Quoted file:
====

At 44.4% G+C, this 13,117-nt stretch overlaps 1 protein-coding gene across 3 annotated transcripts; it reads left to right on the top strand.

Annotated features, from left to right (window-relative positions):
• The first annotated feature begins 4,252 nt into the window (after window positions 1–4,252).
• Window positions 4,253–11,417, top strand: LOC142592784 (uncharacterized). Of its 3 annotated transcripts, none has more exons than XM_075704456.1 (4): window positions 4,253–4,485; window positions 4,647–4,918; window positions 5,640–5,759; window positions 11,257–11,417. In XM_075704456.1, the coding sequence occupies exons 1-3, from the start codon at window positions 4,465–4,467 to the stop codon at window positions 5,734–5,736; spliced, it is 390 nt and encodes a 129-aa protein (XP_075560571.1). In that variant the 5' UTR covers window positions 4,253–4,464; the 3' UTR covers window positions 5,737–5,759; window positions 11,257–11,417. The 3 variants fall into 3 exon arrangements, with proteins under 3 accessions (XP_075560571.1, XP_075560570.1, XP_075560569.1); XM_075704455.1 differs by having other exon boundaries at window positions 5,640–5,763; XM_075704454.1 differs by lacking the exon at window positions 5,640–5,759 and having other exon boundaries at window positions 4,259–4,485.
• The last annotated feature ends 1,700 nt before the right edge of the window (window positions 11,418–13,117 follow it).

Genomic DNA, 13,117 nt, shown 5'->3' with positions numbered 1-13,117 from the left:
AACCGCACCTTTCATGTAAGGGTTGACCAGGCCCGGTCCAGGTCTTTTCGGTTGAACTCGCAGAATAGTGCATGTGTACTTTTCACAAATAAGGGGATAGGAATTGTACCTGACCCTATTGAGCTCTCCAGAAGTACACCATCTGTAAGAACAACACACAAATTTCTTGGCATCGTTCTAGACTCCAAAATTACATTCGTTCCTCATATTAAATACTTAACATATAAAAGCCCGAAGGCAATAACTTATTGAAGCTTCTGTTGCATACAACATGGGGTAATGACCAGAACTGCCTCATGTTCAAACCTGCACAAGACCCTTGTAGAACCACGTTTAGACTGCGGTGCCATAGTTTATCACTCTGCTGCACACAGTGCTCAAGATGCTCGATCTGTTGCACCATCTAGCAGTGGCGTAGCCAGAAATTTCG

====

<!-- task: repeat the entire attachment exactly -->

At 44.4% G+C, this 13,117-nt stretch overlaps 1 protein-coding gene across 3 annotated transcripts; it reads left to right on the top strand.

Annotated features, from left to right (window-relative positions):
• The first annotated feature begins 4,252 nt into the window (after window positions 1–4,252).
• Window positions 4,253–11,417, top strand: LOC142592784 (uncharacterized). Of its 3 annotated transcripts, none has more exons than XM_075704456.1 (4): window positions 4,253–4,485; window positions 4,647–4,918; window positions 5,640–5,759; window positions 11,257–11,417. In XM_075704456.1, the coding sequence occupies exons 1-3, from the start codon at window positions 4,465–4,467 to the stop codon at window positions 5,734–5,736; spliced, it is 390 nt and encodes a 129-aa protein (XP_075560571.1). In that variant the 5' UTR covers window positions 4,253–4,464; the 3' UTR covers window positions 5,737–5,759; window positions 11,257–11,417. The 3 variants fall into 3 exon arrangements, with proteins under 3 accessions (XP_075560571.1, XP_075560570.1, XP_075560569.1); XM_075704455.1 differs by having other exon boundaries at window positions 5,640–5,763; XM_075704454.1 differs by lacking the exon at window positions 5,640–5,759 and having other exon boundaries at window positions 4,259–4,485.
• The last annotated feature ends 1,700 nt before the right edge of the window (window positions 11,418–13,117 follow it).

Genomic DNA, 13,117 nt, shown 5'->3' with positions numbered 1-13,117 from the left:
AACCGCACCTTTCATGTAAGGGTTGACCAGGCCCGGTCCAGGTCTTTTCGGTTGAACTCGCAGAATAGTGCATGTGTACTTTTCACAAATAAGGGGATAGGAATTGTACCTGACCCTATTGAGCTCTCCAGAAGTACACCATCTGTAAGAACAACACACAAATTTCTTGGCATCGTTCTAGACTCCAAAATTACATTCGTTCCTCATATTAAATACTTAACATATAAAAGCCCGAAGGCAATAACTTATTGAAGCTTCTGTTGCATACAACATGGGGTAATGACCAGAACTGCCTCATGTTCAAACCTGCACAAGACCCTTGTAGAACCACGTTTAGACTGCGGTGCCATAGTTTATCACTCTGCTGCACACAGTGCTCAAGATGCTCGATCTGTTGCACCATCTAGCAGTGGCGTAGCCAGAAATTTCG